Candor by Pam Bachorz
Oscar Banks is the town of Candor's number one model citizen. He's got the perfect grades, the perfect girlfriend, and the perfect life. Every kid in school wants to be like him, and every girl in town is dying to be his girlfriend. But Oscar Banks has a secret: he's not who anyone thinks he is, including his own father. Living in a town his father created to turn the most delinquent of teens into model kids and help even the most far from fixing marriages, Oscar has figured out the underlying truth behind the perfection of Candor. Using what he calls "Messages" (ie. subliminal messages embedded deep in music), Oscar knows that his father is controlling and shaping the town's minds' into whatever each citizen pays big bucks for: resulting in a new and improved family. It's no wonder that the waiting list to get an extremely expensive yet basic plot of land is so long, when as a parent, you're guaranteed to have your brat of a child whipped into shape in a matter of a couple weeks. Oscar uses all this information to his advantage, promising to help newly arrived teens out of Candor before they change, in exchange for a large fee. He prepares everything for them, including cd's of his own Messages the escapees will need for the rest of their lives outside of Candor; because once you've been exposed to the Messages, you can't ever go without them or the consequences in most cases are death by personal injury. Making his own counter Messages is the only way Oscar's been able to make it as long as he has without turning into a Candor clone himself. As Oscar himself says “Other people don’t notice when a Message fills their head. But I’ve been here longer than anyone. And I’ve found ways to train myself. I know when my brain is feeding me Messages. I know how to fight them.”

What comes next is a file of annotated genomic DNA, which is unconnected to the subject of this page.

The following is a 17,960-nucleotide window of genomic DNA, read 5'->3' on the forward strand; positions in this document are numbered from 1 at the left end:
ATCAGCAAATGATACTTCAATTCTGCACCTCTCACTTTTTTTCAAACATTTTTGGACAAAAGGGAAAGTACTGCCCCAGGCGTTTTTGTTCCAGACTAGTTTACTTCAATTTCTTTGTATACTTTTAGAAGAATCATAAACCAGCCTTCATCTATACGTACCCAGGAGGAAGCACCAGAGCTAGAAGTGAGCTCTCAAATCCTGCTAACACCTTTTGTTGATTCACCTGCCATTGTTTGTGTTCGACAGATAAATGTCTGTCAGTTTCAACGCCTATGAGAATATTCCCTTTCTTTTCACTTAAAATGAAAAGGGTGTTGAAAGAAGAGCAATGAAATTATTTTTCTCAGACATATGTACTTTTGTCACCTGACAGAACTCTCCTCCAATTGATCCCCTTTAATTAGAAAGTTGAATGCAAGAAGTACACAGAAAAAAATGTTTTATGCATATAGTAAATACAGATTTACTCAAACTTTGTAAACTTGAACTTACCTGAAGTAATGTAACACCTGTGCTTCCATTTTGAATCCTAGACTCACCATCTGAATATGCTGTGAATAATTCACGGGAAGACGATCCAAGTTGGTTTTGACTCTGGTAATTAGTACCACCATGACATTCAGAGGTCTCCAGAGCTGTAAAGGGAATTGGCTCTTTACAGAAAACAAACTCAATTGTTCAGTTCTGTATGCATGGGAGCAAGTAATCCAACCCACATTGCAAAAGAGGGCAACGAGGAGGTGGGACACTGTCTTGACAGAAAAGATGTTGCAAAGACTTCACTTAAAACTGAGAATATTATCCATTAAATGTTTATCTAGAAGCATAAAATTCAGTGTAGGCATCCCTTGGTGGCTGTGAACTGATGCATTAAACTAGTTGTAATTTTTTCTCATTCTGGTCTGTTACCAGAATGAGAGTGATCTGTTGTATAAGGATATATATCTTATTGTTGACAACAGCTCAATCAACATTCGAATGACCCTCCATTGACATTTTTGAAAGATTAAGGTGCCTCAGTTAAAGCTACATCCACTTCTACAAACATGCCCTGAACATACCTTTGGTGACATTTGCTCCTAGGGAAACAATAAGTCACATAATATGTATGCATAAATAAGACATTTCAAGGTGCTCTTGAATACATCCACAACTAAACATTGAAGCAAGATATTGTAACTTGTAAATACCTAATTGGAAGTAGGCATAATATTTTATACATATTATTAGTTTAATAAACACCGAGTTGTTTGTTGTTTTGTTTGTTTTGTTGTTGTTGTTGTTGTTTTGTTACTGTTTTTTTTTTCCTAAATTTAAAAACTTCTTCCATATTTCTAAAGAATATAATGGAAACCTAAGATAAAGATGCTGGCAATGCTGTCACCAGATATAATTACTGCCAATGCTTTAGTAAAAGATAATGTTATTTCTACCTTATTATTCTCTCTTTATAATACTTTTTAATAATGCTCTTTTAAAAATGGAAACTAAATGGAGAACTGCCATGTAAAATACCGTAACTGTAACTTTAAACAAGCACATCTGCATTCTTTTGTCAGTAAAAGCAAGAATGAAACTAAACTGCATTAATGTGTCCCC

Everything is going fine for Oscar until he meets the new addition to Candor: Nia. So unlike any of the girls he's initially met, and definitely different than any of the Candor clones, Oscar is torn between saving Nia from Candor, or keeping her for himself with his own concoction of Messages. His plan of keeping Nia in the dark as to the truth of Candor, while slowly feeding her Messages to prolong her genuine self, proves to be beneficial in the beginning. The only problem is, when Oscar's own meddling with the Messages sets off a chain reaction, Nia, and others in Candor, are no longer safe.
I really enjoyed this book. It’s a little bit older, having come out in 2009 but it fits nicely into one of my favorite genres known as dystopian fiction; which according to Wikipedia, means, “Fiction set in a futuristic society that has degraded into a repressive and controlled state, often under the guise of being utopian.” If you’ve read the hugely popular Hunger Games series, another example of a dystopian society, it gives you an idea of the genre. I really liked that this story kind of ended with a twist, but not. I was surprised and upset by the end, but at the same time, could see the possible outcome from very early on in the book. I like stories that don’t necessarily end in a “happily ever after” sort of way, not to say there were not some elements of that present at the end. My advice: if you like The Giver by Lois Lowry or Handmaid’s Tale by Margaret Atwood, try giving this story a read. And after reading Candor, if you haven’t read the other two novels I’ve mentioned, definitely give them a shot too.